[MUSIC PLAYING] JESSE ENDAHL: So quick background on Fleetsmith, we automate device setup, intelligence, patching, and security for your company’s Apple devices One of the coolest things we do is make it so that factory fresh laptops and iPhones and iPads can be drop-shipped directly to remote employees without prior manual setup by IT And as soon as they’re unboxed and connect to Wi-Fi, they automatically enroll All the apps and settings are installed automatically over the internet, securely We built our product on GCP, in part, due to Google’s high bar for security And we actually roll our own Kubernetes cluster on top of GCE and use Hashicorp Vault for secrets management, PKI, and crypto as a service If we were actually going to deploy Kubernetes today, we would use GKE We’re only rolling our own cluster for some legacy reasons MAYA KACZOROWSKI: Awesome JESSE ENDAHL: So this talk assumes that you have some knowledge of containers and Kubernetes and focuses on practically protecting your workloads in GKE Specifically, we’re going to dive into what’s your responsibility vs. what Google handles for you I will say also, just in general, security in the cloud is that shared responsibility between your cloud provider and you Google does a lot of things to protect the underlying infrastructure, like encryption at rest by default, and also providing capabilities to you that you can use to protect your workloads, like I am As newer infrastructure models emerge, it’s not always easy to figure out what you’re actually on the hook for So that’s really what we’re diving into on this talk So let’s jump in and review some Kubernetes basics, from a security point of view, to make sure that we’re all on the same page So within a Kubernetes cluster, there’s only really three core, fundamental pieces These are the parts of the diagram that you see in dark gray, and let’s walk through them from the bottom up So at the bottom layer, you’ve got the storage That’s etcd Think of this like the Kubernetes hard drive Next up, you’ve got the master that controls your entire cluster And then the next layer up, you’ve got the nodes That’s the virtual machines that are running your pods, and pods are just collections of one or more containers So let’s now walk through the damage that can be done at each layer, from the top down So the top layer, you’ve got the containers, again, in the pod If an attacker can control a container, they can do things like abuse compute to do things like mine cryptocurrency, for example, schedule arbitrary workloads on the node If they’re able to escape the container, potentially access customer data And if there isn’t a strong security boundary there, they could potentially escape to the node From the node, if an attacker can control a node, that means they can control all the pods running on a node They can do things like abuse compute at the node layer, kill existing workloads, and run arbitrary workloads They also may try to attack the master, the next layer up, and do things like denial of service attacks, for example So next up, you’ve got the master itself That controls your entire cluster It controls workloads, where they’re scheduled, everything So if an attacker compromises your master, that’s pretty bad They can completely take your environment offline And short of killing the entire cluster, there’s really not much you’re going to be able to do to be able to react to that type of attack Finally, etcd Again, like you’re Kubernetes hard drive, that stores the entire cluster state So it’s kind of like stealing a hard drive They’re going to get all your configs The attacker could create, modify, or destroy your entire cluster, and they may even be able to recreate or model your entire cluster elsewhere MAYA KACZOROWSKI: So let’s look at Google’s shared responsibility model and how that applies to Google Cloud So you might have heard this term, shared responsibility model, before It refers to how, in the cloud, the cloud provider and the user split the responsibility to protect what you’re running So to be successful at this, your cloud provider has to be really clear about which aspects of security they’re responsible for and which aspects of security you’re responsible for Generally, providers are responsible for securing infrastructure, and you’re responsible for securing workloads Let’s break this down for Google Cloud So as you can see in the diagram here, Google Cloud manages the blue bits, whereas the user manages the green bits For infrastructure as a service, on the left, users are responsible for things like network security, the deployment itself, and web app security, whereas Google is responsible for just the core infrastructure For platform as a service, in the middle, Google takes on more of the responsibility, including components like authentication, identity, and operating the service The user is still responsible for deploying and securing their application And on the right, for software as a service, Google is also responsible for these pieces And so you, as the user, are only responsible for protecting your data and content using the appropriate access policies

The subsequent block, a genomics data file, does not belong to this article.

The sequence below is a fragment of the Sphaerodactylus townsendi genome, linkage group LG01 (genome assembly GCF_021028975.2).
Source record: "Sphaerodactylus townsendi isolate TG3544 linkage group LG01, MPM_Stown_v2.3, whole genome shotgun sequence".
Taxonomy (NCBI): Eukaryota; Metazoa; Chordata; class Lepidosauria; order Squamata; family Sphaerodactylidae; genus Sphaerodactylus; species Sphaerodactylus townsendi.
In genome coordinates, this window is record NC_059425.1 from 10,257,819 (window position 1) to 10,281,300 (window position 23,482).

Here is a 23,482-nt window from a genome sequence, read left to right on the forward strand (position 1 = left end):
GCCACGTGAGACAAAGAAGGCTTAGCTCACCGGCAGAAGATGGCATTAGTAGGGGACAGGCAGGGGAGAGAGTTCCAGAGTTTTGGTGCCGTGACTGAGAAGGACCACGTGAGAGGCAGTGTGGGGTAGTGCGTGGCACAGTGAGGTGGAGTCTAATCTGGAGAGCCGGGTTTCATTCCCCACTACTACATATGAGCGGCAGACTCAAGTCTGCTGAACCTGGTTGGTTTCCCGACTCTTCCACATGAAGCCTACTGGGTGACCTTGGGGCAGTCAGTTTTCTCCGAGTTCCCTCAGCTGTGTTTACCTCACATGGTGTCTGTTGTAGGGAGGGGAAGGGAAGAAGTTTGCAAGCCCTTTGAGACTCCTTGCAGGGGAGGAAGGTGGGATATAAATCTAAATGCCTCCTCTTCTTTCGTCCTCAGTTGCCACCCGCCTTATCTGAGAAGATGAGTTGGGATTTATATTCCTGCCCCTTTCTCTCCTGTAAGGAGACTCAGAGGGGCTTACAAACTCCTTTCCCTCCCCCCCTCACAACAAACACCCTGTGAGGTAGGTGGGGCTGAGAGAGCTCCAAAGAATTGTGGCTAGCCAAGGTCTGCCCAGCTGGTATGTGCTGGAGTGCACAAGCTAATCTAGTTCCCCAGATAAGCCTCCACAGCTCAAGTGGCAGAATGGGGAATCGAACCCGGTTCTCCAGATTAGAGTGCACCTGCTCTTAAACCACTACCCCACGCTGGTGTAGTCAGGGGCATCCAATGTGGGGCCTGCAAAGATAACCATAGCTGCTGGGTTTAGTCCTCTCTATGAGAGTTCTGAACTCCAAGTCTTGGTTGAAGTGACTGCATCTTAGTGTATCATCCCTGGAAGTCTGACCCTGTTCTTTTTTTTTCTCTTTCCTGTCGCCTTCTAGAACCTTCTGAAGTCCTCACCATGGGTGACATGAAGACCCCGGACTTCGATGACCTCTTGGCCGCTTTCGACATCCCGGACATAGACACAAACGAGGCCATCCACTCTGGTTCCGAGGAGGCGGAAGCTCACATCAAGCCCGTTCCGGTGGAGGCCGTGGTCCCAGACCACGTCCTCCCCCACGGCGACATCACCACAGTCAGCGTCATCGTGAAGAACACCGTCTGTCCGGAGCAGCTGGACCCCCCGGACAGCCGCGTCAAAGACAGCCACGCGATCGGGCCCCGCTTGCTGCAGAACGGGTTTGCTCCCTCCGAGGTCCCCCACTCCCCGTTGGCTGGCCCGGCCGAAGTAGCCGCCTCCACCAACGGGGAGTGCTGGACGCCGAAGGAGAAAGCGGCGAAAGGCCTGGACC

This breakdown is actually available in a white paper that we published late last year on incident response, and I’ll link to that at the end of the talk But looking at this, where does GKE fall? It’s probably closest to the middle That is Google manages a lot of the day to day running of the service, but you’re still responsible for your specific workloads that run on GKE So let’s quickly recap what actually happens at that bottom layer, first– the blue that goes across all of the bottom– and how Google protects those services on Google Cloud So one of the key security differentiators for Google Cloud is our core infrastructure The infrastructure doesn’t rely on any single technology to make it secure Rather, we build security through progressive layers that deliver defense in depth So starting from the bottom up with hardware, Google purpose builds hardware in our data centers, from chip to network, in order to ensure a secure supply chain Service deployment We have a build, test, and deployment pipeline that ensures that code running on our servers and our data centers is meant to be there, so that any application binary that runs the infrastructure is purposely deployed This lets us enforce requirements like ensuring that code is reviewed by a second reviewer and other such policies and requirements we might have Once deployed, we don’t assume any trust between services They actually need to authenticate to each other in the environment So we built this infrastructure to be multi-tenant from the get go At the storage layer, data storage and infrastructure is automatically encrypted at rest and distributed for availability and reliability We also limited strict data access controls and robust logging features at the storage layer, underlying several of the applications that you can use on Google Cloud Identity and access All identities, users, and services are strongly authenticated This authentication for users, for example, using hardware second factor, helps protect against phishing attacks Secure communication Communications over the internet to our cloud services are encrypted, and communications between services internally are authenticated and encrypted when they go between physical boundaries And operational and device security The scale of our infrastructure allows us to absorb a lot of attacks, including DDoS attacks And our ops team works 24/7 to respond to threats and incidents All of this is explained in detail in another white paper called our “Infrastructure, Security, Design White Paper,” that I’ll also link to at the end of the talk But just note that the way that Google approaches a lot of these things is unique Anything that runs on top of this stack, including Google’s workloads, but also Google Cloud workloads that our users want to run, benefit from having these underlying protections So going to GKE, beyond that base infrastructure, let’s look at Kubernetes If you’re running Kubernetes yourself, for example, on GCE, on prem, whatever it happens to be, you’re responsible for managing all of it, including the control plane and day to day operational work We often see users start with their own deployment, and then when it becomes too much to handle, migrate over to GKE If instead, you use GKE, Kubernetes engine does a lot of the heavy lifting for you So for Kubernetes Engine, at a high level, the items on the left, Google is responsible for protecting, in addition to the underlying infrastructure that I mentioned already, the Kubernetes distribution So Kubernetes Engine makes available the latest upstream version of Kubernetes, supporting several minor versions Providing updates to these is Google’s responsibility The control plane In Kubernetes Engine, Google manages the control plane, which includes the master VMs, the API server, and other components running on those VMs, and the etcd database This includes upgrades, again, including patching, scaling, and repairs all backed by an SLO The operating systems that your nodes run, such as Container Optimized OS, or COS, and Ubuntu– Kubernetes Engine promptly makes any patches to these images available Note that this is the system running on your nodes, not the OS running inside your containers Think about containers having two OSes when you think about this And the last piece that Google manages for you are Google Cloud integrations for IAM, cloud audit logging, cloud security command center, Cloud KMS, Stackdriver, et cetera These enable controls available for IS workloads across Google Cloud directly in GKE Conversely, the user is responsible for protecting the pieces on the right, the nodes that run your workloads, including VM images and your configurations You’re responsible for any extra software installed in the nodes or any configuration changes made to the default. You’re also responsible for keeping your nodes updated Google provides hardened VM images and configurations by default, manages the containers that are necessary to run GKE, and provides patches for your OS You’re just responsible for upgrading If you use node auto upgrade, it moves that responsibility of upgrading the nodes back to Google And you’re responsible for your workloads, including your application code, Dockerfiles, container images, content, and your running containers and pods This includes leveraging GKE features and other GCP features to help protect what you’re running in containers So let’s go through a couple of the components here, the control plane, the worker nodes, and then your workloads, to see how we would protect each piece